In relation to John Boyle’s article of Sunday, October 20th, the Buncombe County GOP believes the following should also be considered when talking about the Buncombe County Commissioners and how they have responded to past blunders that has cost our county money that could have been used to help the residents of this county.
Local government officials such as county commissioners, when elected, pledge management and fiduciary responsibility. It is not a salaried career. While some small ruminations may be made, it should be approached as community service such as for a church or civic organization. The commissioners should set forth certain rules to work toward.
- Nepotism should be avoided at all costs. The past commissioners allowed the director’s son to be hired in an oversight position as well as a sister.
- The commissioners should run county government in a fiscal conservative way as much as possible. They should avoid public employees expensive travel meetings and adhere to the plethora of modern communications, such as email, skype and transmitting of documents at a fraction of the cost, and often with a better understanding.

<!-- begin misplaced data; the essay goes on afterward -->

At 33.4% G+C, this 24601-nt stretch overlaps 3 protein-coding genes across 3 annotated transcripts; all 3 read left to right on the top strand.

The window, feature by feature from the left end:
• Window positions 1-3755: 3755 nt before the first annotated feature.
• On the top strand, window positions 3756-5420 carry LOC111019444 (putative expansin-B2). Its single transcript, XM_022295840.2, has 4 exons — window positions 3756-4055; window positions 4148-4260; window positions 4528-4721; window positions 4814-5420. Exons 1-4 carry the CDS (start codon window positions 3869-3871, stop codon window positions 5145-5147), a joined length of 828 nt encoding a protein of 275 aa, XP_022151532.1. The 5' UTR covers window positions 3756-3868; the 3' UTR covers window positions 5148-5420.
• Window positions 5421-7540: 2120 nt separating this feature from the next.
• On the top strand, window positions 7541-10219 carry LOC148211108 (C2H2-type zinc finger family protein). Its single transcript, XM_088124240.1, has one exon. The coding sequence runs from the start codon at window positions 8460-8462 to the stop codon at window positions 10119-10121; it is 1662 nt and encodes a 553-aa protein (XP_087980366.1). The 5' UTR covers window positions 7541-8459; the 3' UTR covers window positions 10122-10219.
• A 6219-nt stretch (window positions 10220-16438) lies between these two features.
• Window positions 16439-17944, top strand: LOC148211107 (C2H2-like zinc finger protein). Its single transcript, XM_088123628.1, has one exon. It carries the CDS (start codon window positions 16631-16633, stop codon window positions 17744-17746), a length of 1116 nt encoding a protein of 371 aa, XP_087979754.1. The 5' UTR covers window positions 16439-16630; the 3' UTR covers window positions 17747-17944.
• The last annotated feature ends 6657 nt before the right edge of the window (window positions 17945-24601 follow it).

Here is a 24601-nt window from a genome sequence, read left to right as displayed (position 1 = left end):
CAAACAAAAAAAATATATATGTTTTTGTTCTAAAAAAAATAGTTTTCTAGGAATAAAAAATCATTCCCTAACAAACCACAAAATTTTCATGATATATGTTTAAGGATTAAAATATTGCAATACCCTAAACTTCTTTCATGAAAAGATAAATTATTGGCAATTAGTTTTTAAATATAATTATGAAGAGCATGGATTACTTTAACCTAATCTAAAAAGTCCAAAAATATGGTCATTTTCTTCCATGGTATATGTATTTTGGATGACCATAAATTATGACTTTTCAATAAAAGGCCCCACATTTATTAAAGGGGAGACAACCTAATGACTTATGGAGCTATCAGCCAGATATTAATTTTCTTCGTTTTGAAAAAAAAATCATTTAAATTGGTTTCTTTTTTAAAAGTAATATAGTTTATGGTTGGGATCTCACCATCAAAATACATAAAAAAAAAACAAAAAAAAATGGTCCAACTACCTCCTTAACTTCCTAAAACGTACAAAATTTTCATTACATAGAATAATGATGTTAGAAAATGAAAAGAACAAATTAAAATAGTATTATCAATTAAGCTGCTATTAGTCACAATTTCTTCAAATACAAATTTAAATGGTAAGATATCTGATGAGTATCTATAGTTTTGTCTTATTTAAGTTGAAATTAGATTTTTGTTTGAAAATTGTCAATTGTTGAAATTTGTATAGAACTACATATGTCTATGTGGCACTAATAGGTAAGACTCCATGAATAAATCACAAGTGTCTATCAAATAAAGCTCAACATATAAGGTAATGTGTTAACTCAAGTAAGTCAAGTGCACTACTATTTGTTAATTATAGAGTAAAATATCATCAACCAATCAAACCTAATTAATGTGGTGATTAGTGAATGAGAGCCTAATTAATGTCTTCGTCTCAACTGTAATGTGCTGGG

- While public employees are expected to be compensated, commissioners see that those employees in the aggregate should not be paid much higher than commensurate private employees. The dollar compensation alone should not be compared to private employees. Public employees sick leave, vacation, recreation and health subsidies and retirement should be compared to small business people who work numerous hours and put in their own investment and take chances in the marketplace and have to face recessions and layoffs. Buncombe County Commissioner allowed as much as $10,000 a month retirement pay, and the county director’s last salary was as much as $500,000. That is 20% more than what it paid to the President of the United States, over three (3) times the salary paid to the governor in North Carolina and five (5) times as much as is paid to the Governor of South Carolina. Clearly, those commissioners in the majority were ignoring their responsibilities and were abusing the public trust.
It is our hope that lessons have been learned.
Jerry D. Green, Chairman